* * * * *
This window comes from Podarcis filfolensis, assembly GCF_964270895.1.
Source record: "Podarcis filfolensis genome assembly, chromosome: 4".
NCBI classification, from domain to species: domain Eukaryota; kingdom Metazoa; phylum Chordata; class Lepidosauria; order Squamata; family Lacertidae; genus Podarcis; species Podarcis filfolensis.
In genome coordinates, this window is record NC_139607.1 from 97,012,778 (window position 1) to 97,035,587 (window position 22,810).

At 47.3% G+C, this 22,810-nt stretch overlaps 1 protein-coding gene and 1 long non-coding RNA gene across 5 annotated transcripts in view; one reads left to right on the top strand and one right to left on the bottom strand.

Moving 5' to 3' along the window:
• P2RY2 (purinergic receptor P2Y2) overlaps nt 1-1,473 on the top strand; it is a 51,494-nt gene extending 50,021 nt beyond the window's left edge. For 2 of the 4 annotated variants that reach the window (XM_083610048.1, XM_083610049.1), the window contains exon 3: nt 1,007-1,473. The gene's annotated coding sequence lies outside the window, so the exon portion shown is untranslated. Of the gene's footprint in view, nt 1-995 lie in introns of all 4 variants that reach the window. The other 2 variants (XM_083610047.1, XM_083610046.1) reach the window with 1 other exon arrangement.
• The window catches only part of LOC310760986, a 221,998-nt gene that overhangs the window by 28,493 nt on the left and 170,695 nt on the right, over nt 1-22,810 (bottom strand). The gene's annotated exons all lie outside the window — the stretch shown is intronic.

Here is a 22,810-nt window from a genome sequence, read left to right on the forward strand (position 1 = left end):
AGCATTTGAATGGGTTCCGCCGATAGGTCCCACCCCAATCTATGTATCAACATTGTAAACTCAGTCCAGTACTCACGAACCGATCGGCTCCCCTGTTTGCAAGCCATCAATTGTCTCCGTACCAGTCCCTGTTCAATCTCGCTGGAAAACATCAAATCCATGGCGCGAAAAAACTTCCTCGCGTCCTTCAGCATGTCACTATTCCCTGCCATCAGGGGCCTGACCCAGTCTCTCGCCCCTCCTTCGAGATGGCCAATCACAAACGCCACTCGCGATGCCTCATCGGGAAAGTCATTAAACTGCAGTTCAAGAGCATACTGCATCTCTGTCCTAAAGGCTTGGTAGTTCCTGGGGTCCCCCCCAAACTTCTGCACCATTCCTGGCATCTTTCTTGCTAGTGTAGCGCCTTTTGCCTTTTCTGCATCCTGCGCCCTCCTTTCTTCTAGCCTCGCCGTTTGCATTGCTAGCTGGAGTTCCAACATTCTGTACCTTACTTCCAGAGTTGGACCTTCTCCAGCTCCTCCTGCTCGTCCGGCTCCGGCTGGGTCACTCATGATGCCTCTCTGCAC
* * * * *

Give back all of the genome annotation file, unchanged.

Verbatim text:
This window comes from Podarcis filfolensis, assembly GCF_964270895.1.
Source record: "Podarcis filfolensis genome assembly, chromosome: 4".
NCBI classification, from domain to species: domain Eukaryota; kingdom Metazoa; phylum Chordata; class Lepidosauria; order Squamata; family Lacertidae; genus Podarcis; species Podarcis filfolensis.
In genome coordinates, this window is record NC_139607.1 from 97,012,778 (window position 1) to 97,035,587 (window position 22,810).

At 47.3% G+C, this 22,810-nt stretch overlaps 1 protein-coding gene and 1 long non-coding RNA gene across 5 annotated transcripts in view; one reads left to right on the top strand and one right to left on the bottom strand.

Moving 5' to 3' along the window:
• P2RY2 (purinergic receptor P2Y2) overlaps nt 1-1,473 on the top strand; it is a 51,494-nt gene extending 50,021 nt beyond the window's left edge. For 2 of the 4 annotated variants that reach the window (XM_083610048.1, XM_083610049.1), the window contains exon 3: nt 1,007-1,473. The gene's annotated coding sequence lies outside the window, so the exon portion shown is untranslated. Of the gene's footprint in view, nt 1-995 lie in introns of all 4 variants that reach the window. The other 2 variants (XM_083610047.1, XM_083610046.1) reach the window with 1 other exon arrangement.
• The window catches only part of LOC310760986, a 221,998-nt gene that overhangs the window by 28,493 nt on the left and 170,695 nt on the right, over nt 1-22,810 (bottom strand). The gene's annotated exons all lie outside the window — the stretch shown is intronic.

Here is a 22,810-nt window from a genome sequence, read left to right on the forward strand (position 1 = left end):
AGCATTTGAATGGGTTCCGCCGATAGGTCCCACCCCAATCTATGTATCAACATTGTAAACTCAGTCCAGTACTCACGAACCGATCGGCTCCCCTGTTTGCAAGCCATCAATTGTCTCCGTACCAGTCCCTGTTCAATCTCGCTGGAAAACATCAAATCCATGGCGCGAAAAAACTTCCTCGCGTCCTTCAGCATGTCACTATTCCCTGCCATCAGGGGCCTGACCCAGTCTCTCGCCCCTCCTTCGAGATGGCCAATCACAAACGCCACTCGCGATGCCTCATCGGGAAAGTCATTAAACTGCAGTTCAAGAGCATACTGCATCTCTGTCCTAAAGGCTTGGTAGTTCCTGGGGTCCCCCCCAAACTTCTGCACCATTCCTGGCATCTTTCTTGCTAGTGTAGCGCCTTTTGCCTTTTCTGCATCCTGCGCCCTCCTTTCTTCTAGCCTCGCCGTTTGCATTGCTAGCTGGAGTTCCAACATTCTGTACCTTACTTCCAGAGTTGGACCTTCTCCAGCTCCTCCTGCTCGTCCGGCTCCGGCTGGGTCACTCATGATGCCTCTCTGCAC